Last year, I traveled to the middle east with my husband, Joshua's DU Daniels College of Business cohort to Egypt and Turkey, and it shaped my soul as no other trip has yet. The student (and some partners) "business" trip is designed do business projects and ventures, setting up meetings in a foreign region--in two major metropoles: one developed (Istanbul), and another underdeveloped (Cairo). As an artist, I painted in our hotel room (in that part of the world, a woman should never wander alone, much less paint on the street!!!). I did, however, sketch at the Great Pyramids and Sphynx, accompanied by a band of eager artists ranging from four-11 years old Egyptian children, who seemed homeless.
I got to accompany the business meetings, tours and events, all scheduled business casual at schwanky hotels, and spectacular local restaurants. Ironically, it was during the holiday of Ramadan, when muslims fast all day from water or food, but this wild business school MBA group was ready to party and drink and eat robustly. In contrast to the millions of covered-up Muslims never imbibing in alcohol (but definitely partaking in the hookah!), the class was scantily dressed, and ready to conquer the world with their business acumen and fabulous wit. On one occasion, I actually hid behind a papyrus tree guzzle water to shield myself from thirsty onlookers across the baking street. People languished around in oven-hot August, daydreaming of sunset when life begins and festivals and feasts ensue, during Ramadan in the The City of a Thousand Minarets.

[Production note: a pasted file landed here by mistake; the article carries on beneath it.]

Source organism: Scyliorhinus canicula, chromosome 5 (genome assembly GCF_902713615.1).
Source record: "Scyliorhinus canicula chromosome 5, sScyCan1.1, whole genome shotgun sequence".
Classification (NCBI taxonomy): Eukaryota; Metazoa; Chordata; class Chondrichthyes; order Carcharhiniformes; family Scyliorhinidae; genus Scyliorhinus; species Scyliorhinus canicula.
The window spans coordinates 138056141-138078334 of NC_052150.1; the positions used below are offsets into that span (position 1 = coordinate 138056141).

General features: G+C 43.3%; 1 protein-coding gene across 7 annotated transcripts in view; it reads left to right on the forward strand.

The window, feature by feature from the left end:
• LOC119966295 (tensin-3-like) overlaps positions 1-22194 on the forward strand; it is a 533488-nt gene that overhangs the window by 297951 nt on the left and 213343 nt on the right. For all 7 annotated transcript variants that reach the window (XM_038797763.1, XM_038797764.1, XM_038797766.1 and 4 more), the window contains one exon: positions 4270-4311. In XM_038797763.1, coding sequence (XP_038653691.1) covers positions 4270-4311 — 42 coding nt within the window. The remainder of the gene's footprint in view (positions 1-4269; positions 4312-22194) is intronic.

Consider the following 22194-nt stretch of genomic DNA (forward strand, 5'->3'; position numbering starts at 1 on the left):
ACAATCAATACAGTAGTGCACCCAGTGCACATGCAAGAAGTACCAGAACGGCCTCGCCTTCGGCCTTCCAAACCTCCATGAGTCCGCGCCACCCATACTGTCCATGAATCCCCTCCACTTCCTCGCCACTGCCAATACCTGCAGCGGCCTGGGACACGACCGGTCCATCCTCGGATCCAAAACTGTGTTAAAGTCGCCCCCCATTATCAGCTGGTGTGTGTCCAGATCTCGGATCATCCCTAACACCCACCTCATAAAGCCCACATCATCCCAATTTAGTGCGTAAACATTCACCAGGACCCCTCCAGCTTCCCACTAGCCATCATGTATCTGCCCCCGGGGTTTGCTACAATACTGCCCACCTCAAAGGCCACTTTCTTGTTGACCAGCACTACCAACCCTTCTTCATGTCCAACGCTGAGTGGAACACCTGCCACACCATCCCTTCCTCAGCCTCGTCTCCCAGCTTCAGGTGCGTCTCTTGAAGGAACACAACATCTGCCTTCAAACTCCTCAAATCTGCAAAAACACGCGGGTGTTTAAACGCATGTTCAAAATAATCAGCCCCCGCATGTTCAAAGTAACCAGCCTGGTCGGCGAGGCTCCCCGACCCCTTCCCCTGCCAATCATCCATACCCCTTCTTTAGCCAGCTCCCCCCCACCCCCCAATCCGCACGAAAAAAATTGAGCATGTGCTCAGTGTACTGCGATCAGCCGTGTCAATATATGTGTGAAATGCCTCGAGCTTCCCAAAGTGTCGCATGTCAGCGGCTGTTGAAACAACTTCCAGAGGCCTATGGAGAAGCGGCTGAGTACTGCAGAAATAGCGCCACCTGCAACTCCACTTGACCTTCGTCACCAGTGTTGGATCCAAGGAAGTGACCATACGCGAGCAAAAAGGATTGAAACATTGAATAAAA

As an artist, Egypt: the haunting earth tone colors, and cyclical calls to prayer from the minarets peaking above the dusty smog and constant reminders of bygone days. The people with the calousse toughness, but bright humor. Istanbul with its beaming Bosphorous, showcasing the palaces and history of evermore. Getting sick on pomegranate juice (or Nile water), made way for an interesting trip to the Egyptian Museum (I almost threw up in a sarcophagus, but made it to a full bathroom, and upchucked into a trash, where the attendants were surely grateful for my helping them through a day of fasting a la Ramadan!
The trip was meant to juxtapose the two cities, the two lifestyles, the two economic systems, infrastructures (or lack thereof), and the two cultures.
While in Cairo, everything was hot, inhibited, icky, judgy, depressed, ancient, wondrous, inhibited, everything about Istanbul was sexy, with exotic history and features fit for a lifetime of jewel-toned hues lining the magnificent Bosphorous, featuring palaces of antiquity and grandeur.
Since the trip, the Arab Spring happened, and we muse over the ways of the humble and hilariously funny Egyptians, who I found so charming. But the abject poverty and extreme disappointment in their crumbled society. The Turkish, on the other hand, were more mysterious, as is the elusive past in that cradle of civilization.